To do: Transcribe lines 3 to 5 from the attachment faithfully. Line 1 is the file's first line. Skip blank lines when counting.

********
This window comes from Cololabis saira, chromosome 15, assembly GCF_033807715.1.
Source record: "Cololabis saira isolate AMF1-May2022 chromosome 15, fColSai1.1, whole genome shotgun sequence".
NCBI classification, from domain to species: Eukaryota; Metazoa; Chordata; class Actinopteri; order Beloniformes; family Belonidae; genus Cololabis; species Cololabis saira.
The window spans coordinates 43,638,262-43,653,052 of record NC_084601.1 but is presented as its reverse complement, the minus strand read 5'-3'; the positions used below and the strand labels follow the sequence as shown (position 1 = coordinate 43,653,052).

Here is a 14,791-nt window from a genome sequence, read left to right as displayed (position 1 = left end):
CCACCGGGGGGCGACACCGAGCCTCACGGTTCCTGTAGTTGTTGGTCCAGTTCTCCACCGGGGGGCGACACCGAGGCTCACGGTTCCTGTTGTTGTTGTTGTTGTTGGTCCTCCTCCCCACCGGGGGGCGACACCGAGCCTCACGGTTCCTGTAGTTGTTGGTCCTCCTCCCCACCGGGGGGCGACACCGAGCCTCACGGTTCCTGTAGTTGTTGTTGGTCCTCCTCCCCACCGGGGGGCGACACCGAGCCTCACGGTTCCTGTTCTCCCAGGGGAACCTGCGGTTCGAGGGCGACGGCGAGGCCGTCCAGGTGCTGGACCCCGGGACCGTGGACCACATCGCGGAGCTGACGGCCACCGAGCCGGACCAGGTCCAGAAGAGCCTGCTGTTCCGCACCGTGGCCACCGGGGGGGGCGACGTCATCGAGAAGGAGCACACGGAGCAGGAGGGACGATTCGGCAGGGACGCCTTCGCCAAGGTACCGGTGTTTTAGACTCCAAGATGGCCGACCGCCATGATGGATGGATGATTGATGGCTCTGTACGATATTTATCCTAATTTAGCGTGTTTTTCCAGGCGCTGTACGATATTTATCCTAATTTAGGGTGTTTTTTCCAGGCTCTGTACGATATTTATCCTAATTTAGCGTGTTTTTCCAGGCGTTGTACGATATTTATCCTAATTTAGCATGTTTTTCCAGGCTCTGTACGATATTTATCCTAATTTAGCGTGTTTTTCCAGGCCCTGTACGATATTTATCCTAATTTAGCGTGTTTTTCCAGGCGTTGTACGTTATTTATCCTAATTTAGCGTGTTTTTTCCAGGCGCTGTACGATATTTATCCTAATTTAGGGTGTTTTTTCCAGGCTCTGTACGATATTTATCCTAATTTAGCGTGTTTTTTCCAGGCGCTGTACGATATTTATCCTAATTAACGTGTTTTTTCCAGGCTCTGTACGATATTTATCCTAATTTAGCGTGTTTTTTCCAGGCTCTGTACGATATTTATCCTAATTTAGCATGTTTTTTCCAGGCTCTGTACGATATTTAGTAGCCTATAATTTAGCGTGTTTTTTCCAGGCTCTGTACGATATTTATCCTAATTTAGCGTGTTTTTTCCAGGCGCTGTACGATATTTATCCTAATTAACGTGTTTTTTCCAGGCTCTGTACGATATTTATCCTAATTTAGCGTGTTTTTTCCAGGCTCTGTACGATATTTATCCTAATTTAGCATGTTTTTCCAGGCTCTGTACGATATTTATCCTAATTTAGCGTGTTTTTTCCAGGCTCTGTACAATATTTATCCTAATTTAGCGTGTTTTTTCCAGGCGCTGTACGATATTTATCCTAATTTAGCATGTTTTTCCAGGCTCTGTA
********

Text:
NCBI classification, from domain to species: Eukaryota; Metazoa; Chordata; class Actinopteri; order Beloniformes; family Belonidae; genus Cololabis; species Cololabis saira.
The window spans coordinates 43,638,262-43,653,052 of record NC_084601.1 but is presented as its reverse complement, the minus strand read 5'-3'; the positions used below and the strand labels follow the sequence as shown (position 1 = coordinate 43,653,052).

Here is a 14,791-nt window from a genome sequence, read left to right as displayed (position 1 = left end):